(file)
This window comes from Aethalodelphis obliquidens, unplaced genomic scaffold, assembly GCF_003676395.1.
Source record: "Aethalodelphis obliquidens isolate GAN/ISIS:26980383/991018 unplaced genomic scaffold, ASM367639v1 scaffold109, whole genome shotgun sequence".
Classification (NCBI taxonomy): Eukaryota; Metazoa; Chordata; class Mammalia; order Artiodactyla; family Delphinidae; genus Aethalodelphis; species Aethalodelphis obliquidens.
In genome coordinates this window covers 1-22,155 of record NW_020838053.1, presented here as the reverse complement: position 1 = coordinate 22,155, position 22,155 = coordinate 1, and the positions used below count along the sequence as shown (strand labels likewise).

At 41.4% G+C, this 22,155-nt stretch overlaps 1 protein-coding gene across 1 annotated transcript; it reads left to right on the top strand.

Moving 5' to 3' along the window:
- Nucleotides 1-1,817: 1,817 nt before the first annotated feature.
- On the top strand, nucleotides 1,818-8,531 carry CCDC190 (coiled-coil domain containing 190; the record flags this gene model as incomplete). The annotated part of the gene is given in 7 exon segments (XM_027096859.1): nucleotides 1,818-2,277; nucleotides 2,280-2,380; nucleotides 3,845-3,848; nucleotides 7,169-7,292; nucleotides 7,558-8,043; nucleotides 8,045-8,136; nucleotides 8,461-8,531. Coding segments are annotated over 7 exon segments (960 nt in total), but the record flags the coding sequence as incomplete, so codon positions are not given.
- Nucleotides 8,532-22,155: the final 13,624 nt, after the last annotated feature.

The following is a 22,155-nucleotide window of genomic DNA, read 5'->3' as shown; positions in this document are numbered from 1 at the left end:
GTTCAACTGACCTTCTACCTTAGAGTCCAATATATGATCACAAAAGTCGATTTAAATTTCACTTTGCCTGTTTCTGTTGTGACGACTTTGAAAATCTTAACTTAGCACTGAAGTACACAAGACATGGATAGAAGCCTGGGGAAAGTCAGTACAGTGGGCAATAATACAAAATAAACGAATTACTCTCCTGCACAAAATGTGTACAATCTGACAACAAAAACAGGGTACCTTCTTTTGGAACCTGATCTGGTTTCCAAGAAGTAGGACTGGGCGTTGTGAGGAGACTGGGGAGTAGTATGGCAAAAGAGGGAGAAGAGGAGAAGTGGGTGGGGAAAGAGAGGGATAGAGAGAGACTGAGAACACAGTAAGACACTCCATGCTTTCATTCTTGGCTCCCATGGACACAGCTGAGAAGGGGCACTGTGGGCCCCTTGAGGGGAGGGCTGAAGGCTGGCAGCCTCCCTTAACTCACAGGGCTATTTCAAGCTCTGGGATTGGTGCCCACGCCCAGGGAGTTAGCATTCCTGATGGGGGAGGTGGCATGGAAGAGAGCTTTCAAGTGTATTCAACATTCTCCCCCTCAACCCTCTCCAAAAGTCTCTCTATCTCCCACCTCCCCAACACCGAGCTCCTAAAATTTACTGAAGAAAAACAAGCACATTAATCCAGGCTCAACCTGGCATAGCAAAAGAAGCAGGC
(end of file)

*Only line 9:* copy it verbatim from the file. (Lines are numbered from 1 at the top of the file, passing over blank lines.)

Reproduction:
- Nucleotides 8,532-22,155: the final 13,624 nt, after the last annotated feature.